METCO is especially important today, as the political appetite for integration—never great—seems to be waning. The Trump administration discontinued a $12 million Obama-era grant to help local school districts boost diversity, and is scaling back federal efforts to enforce fair-housing laws. It is throwing support behind charter schools, which teachers’ unions have argued are a way to undermine integration. Trump’s rhetoric has licensed public displays of racism, and the past year has surfaced politicians trying to suppress the black vote in Georgia, showing up in yearbook photos in blackface and Ku Klux Klan hoods, and warning that their black opponents would “monkey it up” if elected. Black Americans still face discrimination when applying for jobs, buying homes, and seeking medical care.
Massachusetts could be an example, a state pushing back against integration’s demise; it was, after all, where the first law prohibiting segregated schools was passed, in 1855. When METCO was established, suburban districts volunteered seats in their under-enrolled schools; in 1964, white families in Boston participated in a “Freedom Stay-Out,” boycotting segregated schools and speaking publicly about the need for integration. White residents living in wealthy suburbs wrote letters to the mayor of Boston asking the city to end “de facto segregation” of schools and spend more money on inner-city schools.
“Educational leaders in suburban communities both wanted to do something that would benefit black kids in urban neighborhoods, but also, they understood that going to an all-white school was not providing a good education to students,” says Susan Eaton, a professor at Brandeis University’s Heller School for Social Policy and the author of The Other Boston Busing Story, about METCO. This wasn’t just a Massachusetts phenomenon: In New York, “white liberals” picketed in support of school integration in Brooklyn in 1964.
Of course, Massachusetts also had its own significant racial problems, which often manifested around questions of school policy. In 1974, the Boston School Committee was found to have taken actions that intentionally segregated schools in the area. Violent opposition to the court-ordered school desegregation that followed earned Boston the reputation as one of the most racist cities in the country, a reputation that has not died. Racism was most prominent in the city, but it existed in the suburbs, too; letters to local newspapers about METCO in the program’s initial decades indicate that readers were worried about the “raping” of their school districts, city children bringing “inner-city diseases,” and their money being spent on other people’s kids.
It may not be surprising, then, that Massachusetts has turned into another example of a place that once seemed poised to integrate and is now just as segregated as it was decades ago. The housing integration that METCO’s founders thought would soon make the program unnecessary has not come to pass. White, affluent families in Boston self-segregate in wealthy suburbs, and then thwart attempts to build affordable housing developments nearby, despite state laws designed to prevent them from doing so. The median price of a single-family home in Belmont in 2016 was more than $1 million, nearly double the price of a home in Boston. Middlesex County, where some of the Boston area’s wealthiest suburbs are located, is 78 percent white and 5 percent black, according to census data, while Suffolk County, which includes the city of Boston, is 56 percent white and 21 percent black.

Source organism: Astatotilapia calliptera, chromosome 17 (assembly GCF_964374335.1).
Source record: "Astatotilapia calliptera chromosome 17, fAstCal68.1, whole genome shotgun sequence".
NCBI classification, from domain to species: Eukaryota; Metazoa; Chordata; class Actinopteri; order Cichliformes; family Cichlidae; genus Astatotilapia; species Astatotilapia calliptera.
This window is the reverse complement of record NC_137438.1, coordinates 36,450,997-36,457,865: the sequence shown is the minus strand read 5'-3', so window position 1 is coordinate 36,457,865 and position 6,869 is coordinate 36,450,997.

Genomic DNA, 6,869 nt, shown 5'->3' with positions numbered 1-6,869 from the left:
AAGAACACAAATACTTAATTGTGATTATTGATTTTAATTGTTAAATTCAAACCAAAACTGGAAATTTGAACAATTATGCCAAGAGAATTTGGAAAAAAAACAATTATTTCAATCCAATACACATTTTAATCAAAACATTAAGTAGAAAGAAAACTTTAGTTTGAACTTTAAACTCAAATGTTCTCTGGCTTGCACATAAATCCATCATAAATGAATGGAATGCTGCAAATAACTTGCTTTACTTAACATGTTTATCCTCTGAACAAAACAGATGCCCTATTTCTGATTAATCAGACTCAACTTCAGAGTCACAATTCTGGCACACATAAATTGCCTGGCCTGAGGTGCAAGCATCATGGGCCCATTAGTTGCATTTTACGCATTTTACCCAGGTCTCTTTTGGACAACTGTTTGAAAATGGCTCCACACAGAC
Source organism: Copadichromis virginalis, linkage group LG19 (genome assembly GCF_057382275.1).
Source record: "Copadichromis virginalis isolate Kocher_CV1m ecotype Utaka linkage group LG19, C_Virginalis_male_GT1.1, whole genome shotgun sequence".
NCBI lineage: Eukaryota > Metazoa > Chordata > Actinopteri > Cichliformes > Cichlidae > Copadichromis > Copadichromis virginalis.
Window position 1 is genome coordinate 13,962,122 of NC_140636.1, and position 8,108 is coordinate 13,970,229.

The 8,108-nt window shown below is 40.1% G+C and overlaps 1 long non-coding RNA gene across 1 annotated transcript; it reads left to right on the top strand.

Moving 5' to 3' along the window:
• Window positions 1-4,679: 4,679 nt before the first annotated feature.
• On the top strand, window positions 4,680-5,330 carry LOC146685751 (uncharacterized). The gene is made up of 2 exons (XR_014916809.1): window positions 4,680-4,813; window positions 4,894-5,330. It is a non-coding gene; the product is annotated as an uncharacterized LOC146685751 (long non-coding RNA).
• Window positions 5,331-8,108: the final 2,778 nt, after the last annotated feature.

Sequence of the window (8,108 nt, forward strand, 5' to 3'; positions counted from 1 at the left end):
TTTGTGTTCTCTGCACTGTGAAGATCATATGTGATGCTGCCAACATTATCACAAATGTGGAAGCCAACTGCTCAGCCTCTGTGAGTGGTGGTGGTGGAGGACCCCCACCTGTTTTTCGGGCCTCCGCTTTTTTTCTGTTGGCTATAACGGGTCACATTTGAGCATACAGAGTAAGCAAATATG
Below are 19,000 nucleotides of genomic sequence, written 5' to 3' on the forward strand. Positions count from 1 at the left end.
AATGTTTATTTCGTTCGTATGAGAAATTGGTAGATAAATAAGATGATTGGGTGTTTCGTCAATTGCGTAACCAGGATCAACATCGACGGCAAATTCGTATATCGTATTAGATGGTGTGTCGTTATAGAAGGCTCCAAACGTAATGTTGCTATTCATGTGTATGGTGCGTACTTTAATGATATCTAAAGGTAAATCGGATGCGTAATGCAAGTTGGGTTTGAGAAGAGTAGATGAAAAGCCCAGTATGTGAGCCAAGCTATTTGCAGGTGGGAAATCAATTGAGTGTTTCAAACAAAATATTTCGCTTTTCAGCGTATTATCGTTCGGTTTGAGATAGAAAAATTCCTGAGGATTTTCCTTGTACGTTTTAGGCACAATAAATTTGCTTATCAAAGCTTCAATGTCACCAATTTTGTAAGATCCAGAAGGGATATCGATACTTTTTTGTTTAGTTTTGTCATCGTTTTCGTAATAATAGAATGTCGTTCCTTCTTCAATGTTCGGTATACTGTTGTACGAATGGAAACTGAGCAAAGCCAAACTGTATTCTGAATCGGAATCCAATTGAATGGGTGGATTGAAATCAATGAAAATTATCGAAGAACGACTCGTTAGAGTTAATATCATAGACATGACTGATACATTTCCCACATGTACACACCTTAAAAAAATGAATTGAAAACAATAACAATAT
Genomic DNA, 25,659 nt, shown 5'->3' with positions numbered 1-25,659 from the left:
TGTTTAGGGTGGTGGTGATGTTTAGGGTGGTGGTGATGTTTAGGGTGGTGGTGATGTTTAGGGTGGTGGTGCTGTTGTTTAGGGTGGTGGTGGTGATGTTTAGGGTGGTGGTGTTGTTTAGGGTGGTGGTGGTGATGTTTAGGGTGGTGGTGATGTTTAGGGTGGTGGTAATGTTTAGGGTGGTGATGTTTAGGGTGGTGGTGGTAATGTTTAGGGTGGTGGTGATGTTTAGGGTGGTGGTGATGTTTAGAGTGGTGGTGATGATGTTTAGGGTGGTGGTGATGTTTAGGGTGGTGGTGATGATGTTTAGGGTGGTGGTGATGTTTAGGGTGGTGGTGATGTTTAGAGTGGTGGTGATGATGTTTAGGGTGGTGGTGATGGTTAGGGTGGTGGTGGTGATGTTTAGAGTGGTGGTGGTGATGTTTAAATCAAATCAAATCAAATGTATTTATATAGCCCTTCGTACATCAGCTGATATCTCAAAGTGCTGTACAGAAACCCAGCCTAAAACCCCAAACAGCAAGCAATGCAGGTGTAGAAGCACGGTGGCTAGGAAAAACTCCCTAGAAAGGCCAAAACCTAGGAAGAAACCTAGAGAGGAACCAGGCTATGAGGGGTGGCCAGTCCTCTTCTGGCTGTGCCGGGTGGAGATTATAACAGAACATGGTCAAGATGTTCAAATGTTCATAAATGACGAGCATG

In fact, rather than fading away, school segregation has become more intense in recent years, in part because of this residential segregation. About 76 percent of the 54,000 students enrolled in the Boston public-school system are black or Latino.
Segregation is growing within the school district, too, according to a Boston Globe analysis published last year. Sixty percent of Boston public schools are “intensely segregated,” up from 42 percent two decades ago, the analysis found. Students of color fill at least 90 percent of the seats in almost two-thirds of all schools, meaning the white students who do attend Boston public schools are concentrated into just a few places.
By contrast, METCO’s receiving districts are still extremely white. Just 3 percent of students enrolled in Belmont public schools are black, while 85 percent are white or Asian. Public schools in Lexington, Concord, and Wellesley are each about 4 percent black, and Newton is 4.7 percent black, according to state data. (These numbers include METCO students.)
Rather than trying to address this segregation head-on, though, Massachusetts, like many other states, has instead allowed it to persist. METCO is one of the only existing efforts to desegregate Massachusetts schools, and it is simply not up to the task, having stayed exactly the same size even as the suburban school districts that accept METCO students have grown in population. Belmont has 32 percent more students than it did in the 1997–1998 school year, and Lexington, another predominantly white suburb, has 30 percent more students. These numbers are typical of most METCO receiving districts. But there are still exactly the same number of METCO students as there were when the districts were much smaller.